4. Scaling performance prediction Our model predicts: (1) the execution time \(T\_app\) of a given parallel application on a target scale \(P_t\) by using several applications runs with q processes, where \(q \in {\{2,..P_0\}}\), \(P_0 < P_t\); (2) the execution time \(T\_app\) of a given parallel application on a target scale \(P_k\) with a different problem size \(D_s\). Once the model coefficients are determined, we can use the equations in Table 1 to predict the runtime in Fig. 3.
Our motivation is to identify the kernels from a small problem size D, and build the performance models. We then predict the application runtime for large problem size \(D_s\) without running the application of \(D_s\).
The prediction for another problem size \(D_s\) is conducted according to the average compute amount per MPI rank. Of course, the memory resource contention plays an important role in runtime performance, especially the number of main memory access time. In this paper, we define a threshold \(E=\left\| \frac{N\_LLCmiss\_i_p}{N\_totalmem\_i_p}\right\|\) to evaluate the effectiveness for \(D_s\) runtime prediction from the harm of memory contention. \(N\_LLCmiss\_i_p\) represents the number of last-level cache misses of function i with number of process p, and \(N\_totalmem\_i_p\) is the total number of memory access. Thus by using the profiling results of the five parallelism mentioned above, if \(E \le 1e-4\), it indicts that the performance of last-level cache does not fluctuate much when assigns different compute amount to each MPI rank. Otherwise if \(E > 1e-4\), it indicts that the affect of memory contention has already revealed in the profiling cases. Thus, we have to choose suitable numbers of processes to conduct the profiling runs. We exploit the observation that the big performance fluctuation of last-level cache rarely happens. Besides, it is a common sense in HPC applications that one should choose a suitable number of processes for an application run following certain rule. For example, the number of processes should follow \(6 \cdot n^2\) when we run an atmosphere model with the spectral element dynamical core.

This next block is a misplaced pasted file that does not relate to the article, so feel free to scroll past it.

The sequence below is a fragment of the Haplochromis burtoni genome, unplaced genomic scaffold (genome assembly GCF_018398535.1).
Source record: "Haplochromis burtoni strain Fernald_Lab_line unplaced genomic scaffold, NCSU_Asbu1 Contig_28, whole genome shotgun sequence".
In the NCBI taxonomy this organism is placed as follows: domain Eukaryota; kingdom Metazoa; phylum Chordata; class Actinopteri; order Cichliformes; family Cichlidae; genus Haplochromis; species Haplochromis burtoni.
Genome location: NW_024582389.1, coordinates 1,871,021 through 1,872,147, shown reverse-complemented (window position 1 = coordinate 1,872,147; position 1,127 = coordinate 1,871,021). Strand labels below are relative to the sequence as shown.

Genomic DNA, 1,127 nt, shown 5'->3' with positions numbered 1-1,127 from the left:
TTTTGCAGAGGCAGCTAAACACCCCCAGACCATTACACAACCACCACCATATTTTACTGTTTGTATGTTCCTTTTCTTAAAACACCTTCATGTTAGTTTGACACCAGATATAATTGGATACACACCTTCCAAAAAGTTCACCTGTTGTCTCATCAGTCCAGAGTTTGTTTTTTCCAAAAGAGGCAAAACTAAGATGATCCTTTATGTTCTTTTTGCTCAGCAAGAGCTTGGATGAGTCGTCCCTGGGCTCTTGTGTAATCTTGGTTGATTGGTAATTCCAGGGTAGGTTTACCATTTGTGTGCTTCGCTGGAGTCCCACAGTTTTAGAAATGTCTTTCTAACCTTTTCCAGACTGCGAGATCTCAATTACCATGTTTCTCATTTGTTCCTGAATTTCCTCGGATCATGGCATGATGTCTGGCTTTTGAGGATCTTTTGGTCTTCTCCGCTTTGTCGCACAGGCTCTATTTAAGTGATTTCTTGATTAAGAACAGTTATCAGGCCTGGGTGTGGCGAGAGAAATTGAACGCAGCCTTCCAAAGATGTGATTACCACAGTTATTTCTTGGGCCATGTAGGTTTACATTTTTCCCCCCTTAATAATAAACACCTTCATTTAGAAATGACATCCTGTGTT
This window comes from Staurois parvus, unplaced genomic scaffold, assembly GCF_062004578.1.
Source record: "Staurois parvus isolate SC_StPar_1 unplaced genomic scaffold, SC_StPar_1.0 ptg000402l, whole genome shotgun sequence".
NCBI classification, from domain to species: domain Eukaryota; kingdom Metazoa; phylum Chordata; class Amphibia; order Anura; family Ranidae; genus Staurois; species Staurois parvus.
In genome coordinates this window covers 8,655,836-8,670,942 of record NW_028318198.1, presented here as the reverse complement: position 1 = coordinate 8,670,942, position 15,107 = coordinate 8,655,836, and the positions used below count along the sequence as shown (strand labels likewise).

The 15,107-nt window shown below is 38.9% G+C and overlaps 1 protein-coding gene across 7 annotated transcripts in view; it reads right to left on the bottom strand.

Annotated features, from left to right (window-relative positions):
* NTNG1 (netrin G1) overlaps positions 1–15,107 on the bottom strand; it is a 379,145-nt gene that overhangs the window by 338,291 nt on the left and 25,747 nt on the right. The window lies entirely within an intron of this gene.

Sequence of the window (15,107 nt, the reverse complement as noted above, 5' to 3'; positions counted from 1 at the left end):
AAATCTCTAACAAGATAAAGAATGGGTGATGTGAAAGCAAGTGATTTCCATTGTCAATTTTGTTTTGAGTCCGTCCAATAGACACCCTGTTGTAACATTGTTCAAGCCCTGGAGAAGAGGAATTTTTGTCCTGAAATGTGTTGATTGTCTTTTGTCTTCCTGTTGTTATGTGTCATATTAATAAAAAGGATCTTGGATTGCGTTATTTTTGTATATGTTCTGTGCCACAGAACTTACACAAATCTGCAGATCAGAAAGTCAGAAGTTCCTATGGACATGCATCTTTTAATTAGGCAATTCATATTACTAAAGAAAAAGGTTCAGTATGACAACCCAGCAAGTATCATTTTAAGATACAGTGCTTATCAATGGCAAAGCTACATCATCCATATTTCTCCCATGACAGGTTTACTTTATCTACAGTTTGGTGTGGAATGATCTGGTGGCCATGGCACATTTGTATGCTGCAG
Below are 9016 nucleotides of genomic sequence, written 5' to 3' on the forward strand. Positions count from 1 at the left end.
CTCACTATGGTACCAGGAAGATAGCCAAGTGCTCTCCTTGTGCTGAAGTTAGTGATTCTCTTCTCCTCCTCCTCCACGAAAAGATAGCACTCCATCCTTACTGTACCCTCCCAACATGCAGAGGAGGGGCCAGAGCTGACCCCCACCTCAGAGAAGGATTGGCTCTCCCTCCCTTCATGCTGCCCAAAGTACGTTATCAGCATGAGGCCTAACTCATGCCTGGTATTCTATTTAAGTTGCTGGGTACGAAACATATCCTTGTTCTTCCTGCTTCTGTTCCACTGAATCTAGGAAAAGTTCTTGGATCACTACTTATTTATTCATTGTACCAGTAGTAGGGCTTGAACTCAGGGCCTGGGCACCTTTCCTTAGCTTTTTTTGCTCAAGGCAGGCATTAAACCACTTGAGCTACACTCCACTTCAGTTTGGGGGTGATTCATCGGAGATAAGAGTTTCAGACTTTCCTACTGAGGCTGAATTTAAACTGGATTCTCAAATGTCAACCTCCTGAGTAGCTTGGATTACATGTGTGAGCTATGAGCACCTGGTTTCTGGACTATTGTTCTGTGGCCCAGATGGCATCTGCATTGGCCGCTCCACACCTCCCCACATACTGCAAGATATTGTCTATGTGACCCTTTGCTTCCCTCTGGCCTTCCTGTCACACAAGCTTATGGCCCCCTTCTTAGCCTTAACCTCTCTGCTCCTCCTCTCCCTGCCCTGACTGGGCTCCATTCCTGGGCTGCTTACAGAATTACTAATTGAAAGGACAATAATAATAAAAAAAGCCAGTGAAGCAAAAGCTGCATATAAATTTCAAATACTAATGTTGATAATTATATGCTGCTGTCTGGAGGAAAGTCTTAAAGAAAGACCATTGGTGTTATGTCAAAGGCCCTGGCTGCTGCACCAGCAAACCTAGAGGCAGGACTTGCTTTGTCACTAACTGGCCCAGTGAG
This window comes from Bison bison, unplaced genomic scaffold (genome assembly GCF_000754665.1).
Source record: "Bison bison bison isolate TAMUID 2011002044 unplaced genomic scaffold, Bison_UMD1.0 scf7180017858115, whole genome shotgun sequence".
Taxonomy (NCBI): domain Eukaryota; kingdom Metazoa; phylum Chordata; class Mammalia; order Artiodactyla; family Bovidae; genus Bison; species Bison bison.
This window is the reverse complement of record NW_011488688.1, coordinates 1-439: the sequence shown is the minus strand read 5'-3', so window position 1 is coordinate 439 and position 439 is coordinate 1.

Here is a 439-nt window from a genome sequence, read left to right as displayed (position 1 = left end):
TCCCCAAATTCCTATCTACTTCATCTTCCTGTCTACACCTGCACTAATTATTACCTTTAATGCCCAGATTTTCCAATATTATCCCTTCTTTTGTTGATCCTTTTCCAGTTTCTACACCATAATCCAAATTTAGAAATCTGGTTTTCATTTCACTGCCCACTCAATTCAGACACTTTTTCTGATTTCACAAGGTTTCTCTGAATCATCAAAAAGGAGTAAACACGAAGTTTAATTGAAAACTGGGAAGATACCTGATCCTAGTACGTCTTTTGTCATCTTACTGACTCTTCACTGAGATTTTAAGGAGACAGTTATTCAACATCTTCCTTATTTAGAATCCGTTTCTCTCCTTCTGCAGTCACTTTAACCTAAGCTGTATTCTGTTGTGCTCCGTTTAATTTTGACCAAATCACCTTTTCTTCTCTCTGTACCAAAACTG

Take HOMME as an example, we predict the runtime of problem size ne256 (grid number: \(256 \cdot 256 \cdot 6\), vertical level: 128) on a target scale 1536 MPI ranks from ne32 (\(32 \cdot 32 \cdot 6\), vertical level: 128). We do not predict the performance per function because our observation shows that the compute amount increment of each function is inconsistent to the \(ratio=\frac{D_s}{D}\), but highly depends on its own inputs. Users with little domain knowledge are hard to estimate the increment without profiling. Therefore, we predict the computation time for the overall computation rather than functions’ time to give a overall runtime for large problem size. The average compute amount of 1536 MPI ranks (problem size ne256) is 16 grids. Thus, we can find how the resource-based metrics behave when we assign 16 grids in one MPI rank by using the models built from ne32. For the communication, we estimate the total message size among processes according to its data decomposition which can be learned from the application’s technical report and its building scripts.

3 Evaluation

The experiments are carried out on the Intel cluster in National Supercomputing Center in Wuxi of China (NSCC-Wuxi). Each NSCC-Wuxi node contains two Intel Xeon E5-2680v3 processors running at 2.5 GHz with 128 GB memory. The operating system is RedHat 6.6. The MPI version is Intel MPI 15.0, and the network is Mellanox® FDR InfiniBand. The time of I/O part isn’t taken into consideration in our experiments.